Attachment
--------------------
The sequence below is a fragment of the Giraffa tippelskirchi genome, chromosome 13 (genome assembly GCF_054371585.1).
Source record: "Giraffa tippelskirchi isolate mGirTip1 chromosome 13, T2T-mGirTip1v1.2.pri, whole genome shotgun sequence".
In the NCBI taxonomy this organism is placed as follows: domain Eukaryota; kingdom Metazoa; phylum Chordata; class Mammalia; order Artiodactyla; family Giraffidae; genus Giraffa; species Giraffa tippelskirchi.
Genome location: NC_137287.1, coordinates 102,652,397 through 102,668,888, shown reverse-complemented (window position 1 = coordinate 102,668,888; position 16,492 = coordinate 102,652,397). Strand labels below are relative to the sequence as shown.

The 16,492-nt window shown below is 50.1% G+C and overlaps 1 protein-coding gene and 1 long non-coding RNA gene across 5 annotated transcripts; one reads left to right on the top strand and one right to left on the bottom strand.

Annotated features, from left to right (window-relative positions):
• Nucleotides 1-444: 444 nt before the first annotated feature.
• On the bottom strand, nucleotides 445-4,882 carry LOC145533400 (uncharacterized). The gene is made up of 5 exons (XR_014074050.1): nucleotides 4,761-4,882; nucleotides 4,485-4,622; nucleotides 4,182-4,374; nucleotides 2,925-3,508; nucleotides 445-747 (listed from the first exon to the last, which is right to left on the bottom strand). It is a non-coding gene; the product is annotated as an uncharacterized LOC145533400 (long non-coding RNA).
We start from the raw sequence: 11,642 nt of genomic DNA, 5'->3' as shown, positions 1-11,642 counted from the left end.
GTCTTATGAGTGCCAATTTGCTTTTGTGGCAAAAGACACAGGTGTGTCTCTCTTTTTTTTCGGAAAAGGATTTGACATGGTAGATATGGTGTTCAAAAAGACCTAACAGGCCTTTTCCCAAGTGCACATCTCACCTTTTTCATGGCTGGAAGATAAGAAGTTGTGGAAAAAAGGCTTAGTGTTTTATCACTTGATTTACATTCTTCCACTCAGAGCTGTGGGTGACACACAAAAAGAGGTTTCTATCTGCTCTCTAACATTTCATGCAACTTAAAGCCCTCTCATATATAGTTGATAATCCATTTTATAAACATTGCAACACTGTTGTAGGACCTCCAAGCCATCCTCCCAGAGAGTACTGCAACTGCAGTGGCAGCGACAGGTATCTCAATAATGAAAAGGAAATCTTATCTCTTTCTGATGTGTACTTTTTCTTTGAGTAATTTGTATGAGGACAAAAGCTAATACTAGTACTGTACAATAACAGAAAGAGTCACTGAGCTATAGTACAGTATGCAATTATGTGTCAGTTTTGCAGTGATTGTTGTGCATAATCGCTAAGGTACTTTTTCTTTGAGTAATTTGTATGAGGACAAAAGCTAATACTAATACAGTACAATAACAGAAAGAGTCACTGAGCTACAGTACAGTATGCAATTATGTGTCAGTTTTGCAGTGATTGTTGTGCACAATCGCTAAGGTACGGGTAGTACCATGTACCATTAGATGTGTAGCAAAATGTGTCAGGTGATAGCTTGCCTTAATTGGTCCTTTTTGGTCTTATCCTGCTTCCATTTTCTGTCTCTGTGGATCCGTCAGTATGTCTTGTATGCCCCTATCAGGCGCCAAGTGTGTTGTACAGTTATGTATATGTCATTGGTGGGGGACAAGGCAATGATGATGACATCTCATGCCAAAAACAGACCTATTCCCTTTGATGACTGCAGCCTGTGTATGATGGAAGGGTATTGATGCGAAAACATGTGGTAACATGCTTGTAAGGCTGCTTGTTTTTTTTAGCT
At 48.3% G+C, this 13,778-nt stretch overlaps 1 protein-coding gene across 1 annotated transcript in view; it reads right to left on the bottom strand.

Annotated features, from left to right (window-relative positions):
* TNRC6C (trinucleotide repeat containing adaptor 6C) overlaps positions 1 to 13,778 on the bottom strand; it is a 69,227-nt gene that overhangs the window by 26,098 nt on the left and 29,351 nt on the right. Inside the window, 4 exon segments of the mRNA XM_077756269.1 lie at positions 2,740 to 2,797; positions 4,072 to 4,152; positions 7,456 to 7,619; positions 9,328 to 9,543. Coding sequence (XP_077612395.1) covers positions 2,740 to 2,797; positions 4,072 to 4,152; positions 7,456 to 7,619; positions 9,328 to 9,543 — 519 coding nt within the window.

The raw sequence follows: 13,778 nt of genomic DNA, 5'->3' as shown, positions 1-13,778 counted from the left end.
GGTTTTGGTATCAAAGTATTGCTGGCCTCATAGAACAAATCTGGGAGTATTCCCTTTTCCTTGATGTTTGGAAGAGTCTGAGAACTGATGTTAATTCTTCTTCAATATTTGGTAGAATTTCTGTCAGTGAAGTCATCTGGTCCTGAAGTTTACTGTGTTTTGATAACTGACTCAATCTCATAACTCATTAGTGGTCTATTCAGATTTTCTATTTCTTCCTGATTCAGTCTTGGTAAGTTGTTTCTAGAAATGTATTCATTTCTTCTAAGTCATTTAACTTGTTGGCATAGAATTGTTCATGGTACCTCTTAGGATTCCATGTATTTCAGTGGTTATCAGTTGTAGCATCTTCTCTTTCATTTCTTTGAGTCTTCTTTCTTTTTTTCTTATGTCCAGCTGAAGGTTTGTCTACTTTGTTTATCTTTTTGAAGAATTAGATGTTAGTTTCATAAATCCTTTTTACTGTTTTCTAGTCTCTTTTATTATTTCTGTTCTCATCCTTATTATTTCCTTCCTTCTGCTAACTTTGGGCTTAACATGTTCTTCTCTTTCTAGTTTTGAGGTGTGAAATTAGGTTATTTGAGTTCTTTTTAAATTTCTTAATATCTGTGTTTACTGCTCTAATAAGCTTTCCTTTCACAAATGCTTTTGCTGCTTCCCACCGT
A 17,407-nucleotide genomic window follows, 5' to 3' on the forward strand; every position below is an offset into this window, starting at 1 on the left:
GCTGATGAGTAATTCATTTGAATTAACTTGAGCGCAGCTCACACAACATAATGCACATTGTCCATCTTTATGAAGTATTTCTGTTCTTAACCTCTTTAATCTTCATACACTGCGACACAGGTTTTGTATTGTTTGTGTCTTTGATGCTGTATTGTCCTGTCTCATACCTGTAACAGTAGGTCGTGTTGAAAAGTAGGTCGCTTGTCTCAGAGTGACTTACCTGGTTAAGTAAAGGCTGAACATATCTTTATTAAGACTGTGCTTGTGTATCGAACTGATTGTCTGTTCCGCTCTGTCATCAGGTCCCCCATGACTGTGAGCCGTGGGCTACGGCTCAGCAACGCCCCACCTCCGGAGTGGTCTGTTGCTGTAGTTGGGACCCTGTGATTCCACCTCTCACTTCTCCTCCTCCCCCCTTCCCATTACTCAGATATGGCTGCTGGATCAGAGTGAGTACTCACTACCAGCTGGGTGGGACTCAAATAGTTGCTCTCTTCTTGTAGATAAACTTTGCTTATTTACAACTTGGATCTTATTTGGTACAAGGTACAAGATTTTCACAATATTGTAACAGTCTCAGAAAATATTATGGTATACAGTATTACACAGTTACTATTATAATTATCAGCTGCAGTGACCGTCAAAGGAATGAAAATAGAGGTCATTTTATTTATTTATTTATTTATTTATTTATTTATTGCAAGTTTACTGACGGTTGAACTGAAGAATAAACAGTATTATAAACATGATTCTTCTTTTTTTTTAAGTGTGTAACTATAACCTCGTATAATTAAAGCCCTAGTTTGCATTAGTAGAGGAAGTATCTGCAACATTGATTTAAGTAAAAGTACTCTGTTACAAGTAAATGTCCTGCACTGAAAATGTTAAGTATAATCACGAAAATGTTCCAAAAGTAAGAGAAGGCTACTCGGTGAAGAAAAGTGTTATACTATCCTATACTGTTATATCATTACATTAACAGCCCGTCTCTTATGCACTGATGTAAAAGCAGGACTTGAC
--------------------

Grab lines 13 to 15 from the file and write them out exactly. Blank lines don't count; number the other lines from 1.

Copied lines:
* TNRC6C (trinucleotide repeat containing adaptor 6C) overlaps positions 1 to 13,778 on the bottom strand; it is a 69,227-nt gene that overhangs the window by 26,098 nt on the left and 29,351 nt on the right. Inside the window, 4 exon segments of the mRNA XM_077756269.1 lie at positions 2,740 to 2,797; positions 4,072 to 4,152; positions 7,456 to 7,619; positions 9,328 to 9,543. Coding sequence (XP_077612395.1) covers positions 2,740 to 2,797; positions 4,072 to 4,152; positions 7,456 to 7,619; positions 9,328 to 9,543 — 519 coding nt within the window.

The raw sequence follows: 13,778 nt of genomic DNA, 5'->3' as shown, positions 1-13,778 counted from the left end.
GGTTTTGGTATCAAAGTATTGCTGGCCTCATAGAACAAATCTGGGAGTATTCCCTTTTCCTTGATGTTTGGAAGAGTCTGAGAACTGATGTTAATTCTTCTTCAATATTTGGTAGAATTTCTGTCAGTGAAGTCATCTGGTCCTGAAGTTTACTGTGTTTTGATAACTGACTCAATCTCATAACTCATTAGTGGTCTATTCAGATTTTCTATTTCTTCCTGATTCAGTCTTGGTAAGTTGTTTCTAGAAATGTATTCATTTCTTCTAAGTCATTTAACTTGTTGGCATAGAATTGTTCATGGTACCTCTTAGGATTCCATGTATTTCAGTGGTTATCAGTTGTAGCATCTTCTCTTTCATTTCTTTGAGTCTTCTTTCTTTTTTTCTTATGTCCAGCTGAAGGTTTGTCTACTTTGTTTATCTTTTTGAAGAATTAGATGTTAGTTTCATAAATCCTTTTTACTGTTTTCTAGTCTCTTTTATTATTTCTGTTCTCATCCTTATTATTTCCTTCCTTCTGCTAACTTTGGGCTTAACATGTTCTTCTCTTTCTAGTTTTGAGGTGTGAAATTAGGTTATTTGAGTTCTTTTTAAATTTCTTAATATCTGTGTTTACTGCTCTAATAAGCTTTCCTTTCACAAATGCTTTTGCTGCTTCCCACCGT